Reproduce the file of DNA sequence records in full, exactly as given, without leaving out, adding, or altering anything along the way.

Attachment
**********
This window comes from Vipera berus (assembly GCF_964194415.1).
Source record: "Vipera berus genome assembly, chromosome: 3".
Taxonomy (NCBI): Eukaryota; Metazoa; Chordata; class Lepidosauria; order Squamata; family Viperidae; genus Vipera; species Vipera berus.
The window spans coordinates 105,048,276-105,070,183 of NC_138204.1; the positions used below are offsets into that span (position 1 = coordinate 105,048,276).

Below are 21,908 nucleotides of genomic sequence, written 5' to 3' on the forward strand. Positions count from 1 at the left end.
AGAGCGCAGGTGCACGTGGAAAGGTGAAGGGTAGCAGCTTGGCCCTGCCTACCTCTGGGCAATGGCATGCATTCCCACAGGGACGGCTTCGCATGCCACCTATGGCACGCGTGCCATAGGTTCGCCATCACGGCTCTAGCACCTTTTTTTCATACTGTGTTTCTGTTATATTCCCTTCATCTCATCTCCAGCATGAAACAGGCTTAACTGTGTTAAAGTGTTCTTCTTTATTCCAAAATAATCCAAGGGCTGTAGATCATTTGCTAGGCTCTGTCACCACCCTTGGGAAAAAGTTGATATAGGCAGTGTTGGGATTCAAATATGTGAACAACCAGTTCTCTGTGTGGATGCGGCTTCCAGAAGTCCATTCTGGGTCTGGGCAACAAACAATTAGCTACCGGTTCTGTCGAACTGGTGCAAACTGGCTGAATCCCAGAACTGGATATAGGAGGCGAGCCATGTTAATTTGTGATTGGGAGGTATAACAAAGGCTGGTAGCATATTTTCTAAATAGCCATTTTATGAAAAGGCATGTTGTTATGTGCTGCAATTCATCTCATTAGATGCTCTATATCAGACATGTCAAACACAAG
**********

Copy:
This window comes from Vipera berus (assembly GCF_964194415.1).
Source record: "Vipera berus genome assembly, chromosome: 3".
Taxonomy (NCBI): Eukaryota; Metazoa; Chordata; class Lepidosauria; order Squamata; family Viperidae; genus Vipera; species Vipera berus.
The window spans coordinates 105,048,276-105,070,183 of NC_138204.1; the positions used below are offsets into that span (position 1 = coordinate 105,048,276).

Below are 21,908 nucleotides of genomic sequence, written 5' to 3' on the forward strand. Positions count from 1 at the left end.
AGAGCGCAGGTGCACGTGGAAAGGTGAAGGGTAGCAGCTTGGCCCTGCCTACCTCTGGGCAATGGCATGCATTCCCACAGGGACGGCTTCGCATGCCACCTATGGCACGCGTGCCATAGGTTCGCCATCACGGCTCTAGCACCTTTTTTTCATACTGTGTTTCTGTTATATTCCCTTCATCTCATCTCCAGCATGAAACAGGCTTAACTGTGTTAAAGTGTTCTTCTTTATTCCAAAATAATCCAAGGGCTGTAGATCATTTGCTAGGCTCTGTCACCACCCTTGGGAAAAAGTTGATATAGGCAGTGTTGGGATTCAAATATGTGAACAACCAGTTCTCTGTGTGGATGCGGCTTCCAGAAGTCCATTCTGGGTCTGGGCAACAAACAATTAGCTACCGGTTCTGTCGAACTGGTGCAAACTGGCTGAATCCCAGAACTGGATATAGGAGGCGAGCCATGTTAATTTGTGATTGGGAGGTATAACAAAGGCTGGTAGCATATTTTCTAAATAGCCATTTTATGAAAAGGCATGTTGTTATGTGCTGCAATTCATCTCATTAGATGCTCTATATCAGACATGTCAAACACAAG